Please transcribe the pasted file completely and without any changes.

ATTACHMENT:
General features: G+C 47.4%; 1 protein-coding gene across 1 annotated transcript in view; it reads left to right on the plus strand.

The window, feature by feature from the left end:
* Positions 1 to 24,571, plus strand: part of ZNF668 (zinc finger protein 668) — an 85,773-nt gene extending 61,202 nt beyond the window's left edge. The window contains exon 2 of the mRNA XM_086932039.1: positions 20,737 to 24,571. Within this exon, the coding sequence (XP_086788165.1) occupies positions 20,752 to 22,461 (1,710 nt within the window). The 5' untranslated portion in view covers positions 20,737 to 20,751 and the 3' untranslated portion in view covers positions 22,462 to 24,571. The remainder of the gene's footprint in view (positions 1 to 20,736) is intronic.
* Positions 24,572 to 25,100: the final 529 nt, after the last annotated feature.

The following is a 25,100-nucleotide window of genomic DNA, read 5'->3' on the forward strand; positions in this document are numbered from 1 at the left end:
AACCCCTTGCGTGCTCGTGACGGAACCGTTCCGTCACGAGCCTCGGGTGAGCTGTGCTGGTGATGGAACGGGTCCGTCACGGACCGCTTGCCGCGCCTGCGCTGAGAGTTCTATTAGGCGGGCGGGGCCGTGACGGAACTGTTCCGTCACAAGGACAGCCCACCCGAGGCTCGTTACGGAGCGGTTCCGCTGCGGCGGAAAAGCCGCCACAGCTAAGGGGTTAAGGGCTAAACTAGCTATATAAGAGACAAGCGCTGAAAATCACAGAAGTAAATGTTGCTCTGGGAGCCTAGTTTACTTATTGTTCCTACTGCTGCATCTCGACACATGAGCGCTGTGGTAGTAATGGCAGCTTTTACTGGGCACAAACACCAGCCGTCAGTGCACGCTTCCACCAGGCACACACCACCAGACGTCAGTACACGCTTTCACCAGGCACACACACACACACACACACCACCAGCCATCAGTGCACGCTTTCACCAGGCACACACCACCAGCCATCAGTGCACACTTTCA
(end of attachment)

General features: G+C 47.4%; 1 protein-coding gene across 1 annotated transcript in view; it reads left to right on the plus strand.

The window, feature by feature from the left end:
* Positions 1 to 24,571, plus strand: part of ZNF668 (zinc finger protein 668) — an 85,773-nt gene extending 61,202 nt beyond the window's left edge. The window contains exon 2 of the mRNA XM_086932039.1: positions 20,737 to 24,571. Within this exon, the coding sequence (XP_086788165.1) occupies positions 20,752 to 22,461 (1,710 nt within the window). The 5' untranslated portion in view covers positions 20,737 to 20,751 and the 3' untranslated portion in view covers positions 22,462 to 24,571. The remainder of the gene's footprint in view (positions 1 to 20,736) is intronic.
* Positions 24,572 to 25,100: the final 529 nt, after the last annotated feature.

The following is a 25,100-nucleotide window of genomic DNA, read 5'->3' on the forward strand; positions in this document are numbered from 1 at the left end:
AACCCCTTGCGTGCTCGTGACGGAACCGTTCCGTCACGAGCCTCGGGTGAGCTGTGCTGGTGATGGAACGGGTCCGTCACGGACCGCTTGCCGCGCCTGCGCTGAGAGTTCTATTAGGCGGGCGGGGCCGTGACGGAACTGTTCCGTCACAAGGACAGCCCACCCGAGGCTCGTTACGGAGCGGTTCCGCTGCGGCGGAAAAGCCGCCACAGCTAAGGGGTTAAGGGCTAAACTAGCTATATAAGAGACAAGCGCTGAAAATCACAGAAGTAAATGTTGCTCTGGGAGCCTAGTTTACTTATTGTTCCTACTGCTGCATCTCGACACATGAGCGCTGTGGTAGTAATGGCAGCTTTTACTGGGCACAAACACCAGCCGTCAGTGCACGCTTCCACCAGGCACACACCACCAGACGTCAGTACACGCTTTCACCAGGCACACACACACACACACACACCACCAGCCATCAGTGCACGCTTTCACCAGGCACACACCACCAGCCATCAGTGCACACTTTCA